What is Spondylolisthesis

Spondylolisthesis is a painful condition of the vertebral column (spine), wherein one bone (vertebra) slides forward over the one below it, especially in the Lumbosacral junction or lower back. This condition causes numbness or back pain in the patients, which may even spread down the legs. Severe conditions may even lead to squeezing of the spinal cord or nerve roots. In rare cases, there can be loss of control over bowel and bladder functions. Physicians who are members of the Texas Health Spine and Orthopedic Center referral line treat a multitude of spinal conditions including spondylolisthesis. This blog post discusses various types spondylolisthesis and their treatment.




Dysplastic Spondylolisthesis

This condition is the result of hypoplasia of the upper sacrum or arch. Simply put, it’s a defect in the formation of the part of the vertebra, allowing the bone to slip forward. This is a congenital condition, wherein the patient is born with such a defect.

Isthmic Spondylolisthesis

It is a defect of pars interarticularis in the vertebra. It’s caused by repetitive trauma and is common in athletes who involve in physical activities requiring hyperextension motions, for example, gymnasts, and football linemen.

Degenerative Spondylolisthesis

The common symptoms of degenerative spondylolisthesis lower back pain, leg pain, or even sciatic pain, where patients have ache in one or both legs. This condition leads to changes in the vertebrae joints due to arthritic degeneration of the cartilage. This condition is usually prevalent in older patients.

Traumatic Spondylolisthesis

It is the result of a direct injury of axis due to the fractures of the odontoid, and happens when the front portion of the vertebra to slips from its position. The affected areas are lamina, facet or pedicle joints. This condition is also known as “Hangman’s Fracture.”

Pathologic Spondylolisthesis

It is the result of a defect in the bone such as that caused from a tumor.

Read More : A Brief Guide to Degenerative Spondylolisthesis of the Lumbar Spine



Conservative Treatment
When patients suffer from this condition, they need to take a break from strenuous physical activities until the pain subsides. During this period, the orthopaedist may advise a dosage of a non-steroidal anti-inflammatory drug such as ibuprofen (trade name Motrin®), Acetaminophen (such as Tylenol) and naproxen (trade name Aleve® or Naprosyn®) to alleviate the inflammation and pain. Aspirin is not recommended here for patients younger than 20 years as it may cause Reye Syndrome in them. Patients are also prescribed epidural steroid injections that are directly injected into the area surrounding the spine, to ease the pain.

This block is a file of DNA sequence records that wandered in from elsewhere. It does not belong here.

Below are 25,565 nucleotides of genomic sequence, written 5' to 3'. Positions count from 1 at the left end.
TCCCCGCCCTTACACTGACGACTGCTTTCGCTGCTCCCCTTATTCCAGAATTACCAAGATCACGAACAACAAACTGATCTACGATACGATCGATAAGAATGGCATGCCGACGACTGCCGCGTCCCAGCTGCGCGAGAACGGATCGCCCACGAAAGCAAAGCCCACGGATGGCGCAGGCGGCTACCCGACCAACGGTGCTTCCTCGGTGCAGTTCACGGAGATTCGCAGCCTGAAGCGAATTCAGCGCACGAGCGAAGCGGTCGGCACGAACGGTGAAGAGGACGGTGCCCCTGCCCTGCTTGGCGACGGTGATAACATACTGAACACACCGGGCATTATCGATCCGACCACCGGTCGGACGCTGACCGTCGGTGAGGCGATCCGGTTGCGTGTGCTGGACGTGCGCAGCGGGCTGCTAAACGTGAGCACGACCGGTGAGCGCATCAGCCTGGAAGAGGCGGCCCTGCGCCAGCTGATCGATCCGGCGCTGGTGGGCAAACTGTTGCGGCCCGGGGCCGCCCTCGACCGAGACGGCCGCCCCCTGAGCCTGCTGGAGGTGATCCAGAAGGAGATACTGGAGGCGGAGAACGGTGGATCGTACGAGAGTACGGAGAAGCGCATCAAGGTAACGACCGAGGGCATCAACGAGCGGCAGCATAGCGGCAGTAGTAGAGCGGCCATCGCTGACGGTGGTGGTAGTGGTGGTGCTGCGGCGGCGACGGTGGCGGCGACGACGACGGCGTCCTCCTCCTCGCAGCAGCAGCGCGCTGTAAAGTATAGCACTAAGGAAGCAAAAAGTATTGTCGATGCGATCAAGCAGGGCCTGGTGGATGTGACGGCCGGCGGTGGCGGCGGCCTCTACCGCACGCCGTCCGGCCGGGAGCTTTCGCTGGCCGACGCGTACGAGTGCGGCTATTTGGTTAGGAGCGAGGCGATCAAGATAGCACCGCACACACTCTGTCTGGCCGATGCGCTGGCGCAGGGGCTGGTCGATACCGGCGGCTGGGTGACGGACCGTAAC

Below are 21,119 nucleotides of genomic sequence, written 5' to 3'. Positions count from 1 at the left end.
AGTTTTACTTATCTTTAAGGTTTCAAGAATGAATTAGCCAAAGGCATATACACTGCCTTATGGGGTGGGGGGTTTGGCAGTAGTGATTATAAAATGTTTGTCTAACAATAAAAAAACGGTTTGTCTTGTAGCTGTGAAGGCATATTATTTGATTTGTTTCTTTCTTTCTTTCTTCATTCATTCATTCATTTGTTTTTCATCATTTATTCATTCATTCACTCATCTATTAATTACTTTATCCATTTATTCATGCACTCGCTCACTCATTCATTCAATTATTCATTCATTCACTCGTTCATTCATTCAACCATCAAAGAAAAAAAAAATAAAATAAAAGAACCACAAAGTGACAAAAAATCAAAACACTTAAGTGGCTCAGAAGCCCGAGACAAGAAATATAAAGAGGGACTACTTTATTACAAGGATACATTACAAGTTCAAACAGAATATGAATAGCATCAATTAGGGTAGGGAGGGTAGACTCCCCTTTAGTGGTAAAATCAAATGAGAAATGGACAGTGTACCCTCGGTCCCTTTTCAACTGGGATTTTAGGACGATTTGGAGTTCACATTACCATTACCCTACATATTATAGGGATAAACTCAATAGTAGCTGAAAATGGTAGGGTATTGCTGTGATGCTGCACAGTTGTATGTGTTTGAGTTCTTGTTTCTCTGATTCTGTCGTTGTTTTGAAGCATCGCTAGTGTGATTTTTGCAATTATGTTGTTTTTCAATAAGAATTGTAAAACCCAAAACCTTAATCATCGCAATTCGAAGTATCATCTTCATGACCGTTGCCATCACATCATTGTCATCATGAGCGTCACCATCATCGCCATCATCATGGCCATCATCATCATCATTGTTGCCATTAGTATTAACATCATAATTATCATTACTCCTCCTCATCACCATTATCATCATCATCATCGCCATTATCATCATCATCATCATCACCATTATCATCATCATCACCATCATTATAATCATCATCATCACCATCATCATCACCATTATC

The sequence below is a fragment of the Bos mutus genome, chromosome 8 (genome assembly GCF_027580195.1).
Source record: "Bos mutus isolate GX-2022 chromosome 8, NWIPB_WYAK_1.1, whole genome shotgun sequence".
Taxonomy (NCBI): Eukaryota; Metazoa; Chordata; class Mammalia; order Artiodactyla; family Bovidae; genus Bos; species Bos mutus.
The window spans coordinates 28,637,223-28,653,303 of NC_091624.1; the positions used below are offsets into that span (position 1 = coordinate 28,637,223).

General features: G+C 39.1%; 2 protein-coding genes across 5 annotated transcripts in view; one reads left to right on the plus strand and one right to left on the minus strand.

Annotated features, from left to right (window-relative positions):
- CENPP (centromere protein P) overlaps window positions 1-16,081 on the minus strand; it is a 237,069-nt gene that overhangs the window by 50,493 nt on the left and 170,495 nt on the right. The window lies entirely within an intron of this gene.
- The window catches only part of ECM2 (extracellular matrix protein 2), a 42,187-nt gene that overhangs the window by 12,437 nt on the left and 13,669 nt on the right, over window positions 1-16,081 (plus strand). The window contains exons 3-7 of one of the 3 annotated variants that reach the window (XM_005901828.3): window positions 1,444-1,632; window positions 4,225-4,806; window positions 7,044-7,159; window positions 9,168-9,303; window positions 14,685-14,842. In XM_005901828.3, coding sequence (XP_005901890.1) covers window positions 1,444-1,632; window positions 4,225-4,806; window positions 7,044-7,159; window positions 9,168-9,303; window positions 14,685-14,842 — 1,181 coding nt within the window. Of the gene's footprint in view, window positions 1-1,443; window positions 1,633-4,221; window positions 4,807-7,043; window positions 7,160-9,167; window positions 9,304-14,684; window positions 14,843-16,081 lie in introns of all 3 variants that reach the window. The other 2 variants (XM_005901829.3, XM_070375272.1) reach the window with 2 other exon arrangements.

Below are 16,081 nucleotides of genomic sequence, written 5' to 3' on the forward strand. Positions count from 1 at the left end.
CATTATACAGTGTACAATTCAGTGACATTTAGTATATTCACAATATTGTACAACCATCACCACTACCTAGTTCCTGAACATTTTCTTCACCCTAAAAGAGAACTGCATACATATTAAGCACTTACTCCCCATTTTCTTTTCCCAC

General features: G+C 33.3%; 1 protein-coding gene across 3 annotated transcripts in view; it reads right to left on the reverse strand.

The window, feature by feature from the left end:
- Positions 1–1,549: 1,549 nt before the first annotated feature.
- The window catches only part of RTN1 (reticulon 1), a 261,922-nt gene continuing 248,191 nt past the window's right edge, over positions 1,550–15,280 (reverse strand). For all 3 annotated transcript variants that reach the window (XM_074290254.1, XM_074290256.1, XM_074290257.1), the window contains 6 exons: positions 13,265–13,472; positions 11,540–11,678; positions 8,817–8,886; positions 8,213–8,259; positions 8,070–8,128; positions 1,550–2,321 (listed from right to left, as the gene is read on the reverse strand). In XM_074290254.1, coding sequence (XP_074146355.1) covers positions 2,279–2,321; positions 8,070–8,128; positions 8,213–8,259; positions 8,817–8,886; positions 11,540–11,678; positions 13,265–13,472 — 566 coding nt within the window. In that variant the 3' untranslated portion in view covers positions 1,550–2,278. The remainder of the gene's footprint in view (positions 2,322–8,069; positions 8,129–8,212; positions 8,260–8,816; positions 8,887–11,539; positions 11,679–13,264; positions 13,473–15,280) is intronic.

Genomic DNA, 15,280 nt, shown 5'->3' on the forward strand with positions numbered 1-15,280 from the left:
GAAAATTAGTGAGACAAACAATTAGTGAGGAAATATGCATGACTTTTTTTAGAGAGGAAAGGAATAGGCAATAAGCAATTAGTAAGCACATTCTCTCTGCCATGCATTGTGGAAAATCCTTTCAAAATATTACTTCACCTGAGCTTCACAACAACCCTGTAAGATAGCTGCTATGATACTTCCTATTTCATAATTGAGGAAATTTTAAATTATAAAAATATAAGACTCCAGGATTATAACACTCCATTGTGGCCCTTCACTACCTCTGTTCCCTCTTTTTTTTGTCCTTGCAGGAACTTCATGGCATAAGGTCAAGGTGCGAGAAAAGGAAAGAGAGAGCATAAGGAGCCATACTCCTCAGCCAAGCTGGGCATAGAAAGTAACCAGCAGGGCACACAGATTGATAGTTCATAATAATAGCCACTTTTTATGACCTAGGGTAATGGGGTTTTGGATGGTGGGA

Physical Therapy
Stabilization exercises prove to be beneficial in the mainstay of treatment. These exercises give strengthens the back and abdomen muscles and minimize vertebrae movement of the spine. Usually, clinical improvement starts showing in 8 to 12 weeks of aggressive daily stabilization exercise treatment. During the therapy wearing a brace does help stabilize the lower back and alleviate pain.


Doctors suggest following surgical procedures in the cases where the vertebra continues to slip out, or if the pain persists despite going through conservative treatment. Surgery is beneficial in relieving the pain due to nerve irritation, stabilizing the spine, and improving the patient’s condition. During this procedure, the defective bone or tissue is removed to take the pressure off the spinal cord or nerves, or the bones are fused in position.
Decompressive Laminectomy
In this surgical procedure, a part of the bone that presses against the nerves is removed. Although the procedure can reduce pain, the removal of the bone piece often renders the spine unstable.
Spinal fusion
This surgery is done to provide stability to the spine. During this procedure, a piece of bone is fused back to the spine. In course of the healing process, the bone fuses with the spine to form a solid bone, thereby, stabilizing the bone.

The Bottom Line

The treatments for both lumbosacral and degenerative spondylolisthesis may involve both physical therapeutic treatment and surgical correction. In most cases, non-surgical spondylolisthesis treatment is feasible, however, if the vertebra continues to slip out from its position, surgical treatment might be necessary. Texas Health Spine & Orthopedic Center has physician members in its referral program who treat spondylolisthesis as well as many other spinal disorders, in Texas. To book an appointment with one of our physician members, simply call +1-888-608-4762 or fill out our online booking form.

Physicians who are members of the referral program practice independently and are not employees or agents of Texas Health Spine and Orthopedic Center.